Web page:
Banks continue to dominate the International B2B payments space even though they provide slow and typically expensive services, especially when it comes to small and mid-sized enterprises (SMEs). Additionally, SMEs are often at a working-capital disadvantage with many of their suppliers.
Fortunately, relatively new FinTech players in this realm are gaining popularity, giving companies from small and mid-sized businesses (SMBs) to large enterprises more cost-effective alternatives from which to extend trade credit to their buyers.
Where the Industry Stands: International Payment Solutions
B2B international payments are more complex than personal overseas transfers.
For instance, if you need to make a payment in excess of a million dollars, you might have no option but to turn to a bank. While banks usually provide considerably marked-up exchange rates and charge steep fees, businesses using their services are left wanting better alternatives.
A number of FinTech companies give individuals easy and cost-effective means to make cross-border fund transfers, but not many offer B2B international payment services. This can be a possible risk for businesses looking to extend credit to international buyers.
Some leading players that already dabble in this space include TransferWise, WorldFirst, OFX, Remitr, and Revolut.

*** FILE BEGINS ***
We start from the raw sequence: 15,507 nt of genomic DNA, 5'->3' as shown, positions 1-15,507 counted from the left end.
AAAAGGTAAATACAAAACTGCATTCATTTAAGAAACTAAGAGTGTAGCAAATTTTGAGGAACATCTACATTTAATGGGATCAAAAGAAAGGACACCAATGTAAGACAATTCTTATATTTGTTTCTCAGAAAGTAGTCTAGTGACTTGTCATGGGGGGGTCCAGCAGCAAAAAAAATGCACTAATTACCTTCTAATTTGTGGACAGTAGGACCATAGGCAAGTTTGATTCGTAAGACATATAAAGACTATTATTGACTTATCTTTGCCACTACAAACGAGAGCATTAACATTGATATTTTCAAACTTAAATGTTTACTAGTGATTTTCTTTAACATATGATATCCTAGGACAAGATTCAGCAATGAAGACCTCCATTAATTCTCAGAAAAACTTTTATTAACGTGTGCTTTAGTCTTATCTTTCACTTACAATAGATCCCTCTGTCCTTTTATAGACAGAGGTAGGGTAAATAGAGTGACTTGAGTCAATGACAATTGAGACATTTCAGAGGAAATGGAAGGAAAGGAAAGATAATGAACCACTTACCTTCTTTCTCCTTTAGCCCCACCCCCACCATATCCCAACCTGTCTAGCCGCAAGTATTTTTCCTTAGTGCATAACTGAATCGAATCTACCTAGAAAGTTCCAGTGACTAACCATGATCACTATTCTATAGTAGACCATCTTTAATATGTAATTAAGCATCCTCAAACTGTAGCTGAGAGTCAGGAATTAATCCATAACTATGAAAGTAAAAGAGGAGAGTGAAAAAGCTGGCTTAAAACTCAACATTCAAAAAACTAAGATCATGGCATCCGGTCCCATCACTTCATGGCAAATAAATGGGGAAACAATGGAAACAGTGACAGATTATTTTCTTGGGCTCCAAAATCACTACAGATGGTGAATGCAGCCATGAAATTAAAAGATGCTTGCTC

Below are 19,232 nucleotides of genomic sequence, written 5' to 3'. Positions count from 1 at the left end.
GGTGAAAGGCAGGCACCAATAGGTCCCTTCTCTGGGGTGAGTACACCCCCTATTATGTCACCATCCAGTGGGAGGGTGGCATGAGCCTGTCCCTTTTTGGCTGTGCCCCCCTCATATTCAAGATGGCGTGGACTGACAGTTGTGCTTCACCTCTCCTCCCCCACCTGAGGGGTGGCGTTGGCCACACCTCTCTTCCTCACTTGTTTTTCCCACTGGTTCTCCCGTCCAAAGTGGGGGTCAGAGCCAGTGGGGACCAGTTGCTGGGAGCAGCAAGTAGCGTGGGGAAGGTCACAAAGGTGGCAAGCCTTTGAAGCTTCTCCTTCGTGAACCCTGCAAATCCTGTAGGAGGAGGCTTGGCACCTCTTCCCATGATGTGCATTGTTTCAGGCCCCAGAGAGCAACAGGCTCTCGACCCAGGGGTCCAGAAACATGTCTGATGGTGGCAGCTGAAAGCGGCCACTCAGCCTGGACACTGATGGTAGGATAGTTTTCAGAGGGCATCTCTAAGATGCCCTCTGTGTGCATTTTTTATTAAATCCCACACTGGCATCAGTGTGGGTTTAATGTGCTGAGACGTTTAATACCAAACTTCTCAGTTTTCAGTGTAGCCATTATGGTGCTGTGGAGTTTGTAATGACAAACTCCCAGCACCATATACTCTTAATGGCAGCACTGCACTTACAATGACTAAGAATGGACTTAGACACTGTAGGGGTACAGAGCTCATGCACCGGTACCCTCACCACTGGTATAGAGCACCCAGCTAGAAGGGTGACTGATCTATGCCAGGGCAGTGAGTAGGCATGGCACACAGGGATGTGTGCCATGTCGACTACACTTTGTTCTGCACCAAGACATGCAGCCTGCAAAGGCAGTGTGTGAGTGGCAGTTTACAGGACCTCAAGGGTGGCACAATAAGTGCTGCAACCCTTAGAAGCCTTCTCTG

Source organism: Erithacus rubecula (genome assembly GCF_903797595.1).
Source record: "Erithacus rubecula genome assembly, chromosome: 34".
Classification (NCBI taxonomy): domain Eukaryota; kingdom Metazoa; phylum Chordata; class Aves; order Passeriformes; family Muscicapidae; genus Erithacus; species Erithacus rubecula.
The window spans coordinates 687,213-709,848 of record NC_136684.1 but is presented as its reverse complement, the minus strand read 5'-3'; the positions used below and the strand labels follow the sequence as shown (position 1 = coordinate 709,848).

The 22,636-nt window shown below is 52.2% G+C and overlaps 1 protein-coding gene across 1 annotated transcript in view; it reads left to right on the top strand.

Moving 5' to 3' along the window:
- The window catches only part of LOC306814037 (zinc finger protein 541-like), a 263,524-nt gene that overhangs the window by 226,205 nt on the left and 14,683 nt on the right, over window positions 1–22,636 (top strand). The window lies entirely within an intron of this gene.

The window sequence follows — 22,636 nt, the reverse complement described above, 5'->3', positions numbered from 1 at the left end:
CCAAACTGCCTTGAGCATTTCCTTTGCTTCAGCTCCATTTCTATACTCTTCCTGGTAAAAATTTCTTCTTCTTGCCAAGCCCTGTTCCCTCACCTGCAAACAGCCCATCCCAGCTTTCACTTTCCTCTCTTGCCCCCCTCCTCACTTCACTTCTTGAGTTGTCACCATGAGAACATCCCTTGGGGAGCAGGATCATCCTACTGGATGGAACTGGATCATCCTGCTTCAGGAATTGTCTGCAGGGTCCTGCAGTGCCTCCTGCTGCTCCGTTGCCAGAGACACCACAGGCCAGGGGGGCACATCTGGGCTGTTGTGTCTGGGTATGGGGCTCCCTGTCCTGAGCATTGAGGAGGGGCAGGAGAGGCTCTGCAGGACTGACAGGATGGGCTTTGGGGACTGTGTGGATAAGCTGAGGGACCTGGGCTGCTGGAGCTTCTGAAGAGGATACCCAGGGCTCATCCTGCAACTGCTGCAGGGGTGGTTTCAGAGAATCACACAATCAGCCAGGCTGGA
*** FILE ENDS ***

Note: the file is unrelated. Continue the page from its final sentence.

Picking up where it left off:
Another existing problem of limited reach is set to change with time. However, most of the companies that currently provide B2B international payment services are suited for small and mid-sized enterprises, and big businesses still need to turn to banks. Large enterprises are looking for affordable, digital means to extend credit to their business buyers.
New Technology is Changing the B2B International Payment Space
A recent study carried out by Juniper suggests that the B2B international payments space is all set for the disruption that will come about because of evolving technologies and changes in banking regulations.
It is estimated that B2B international payments will get to around $218 trillion by 2022, which is a noticeable increase from the existing $150 trillion. Compare this to the global GDP of around $85 trillion in 2020, and you get a better perspective of size.
This study identifies Visa and Mastercard as leading pioneers in this space. Visa’s B2B Connect service makes use of a blockchain solution called Chain.
In addition, Visa has also tied up with Billtrust, a leading provider of order-to-cash solutions, with the aim of providing virtual cards for B2B transactions.
Mastercard, on the other hand, works with Optal (now part of WEX), a B2B global payment solutions provider and virtual card specialist, to provide virtual business accounts.
Banks can also benefit by adopting technological changes on their own or partnering with FinTech companies that already have the expertise.
Blockchain, it appears, might prove to be another disrupter, with scores of banks from different countries now partnering with Ripple.
B2B International Payment Service Alternatives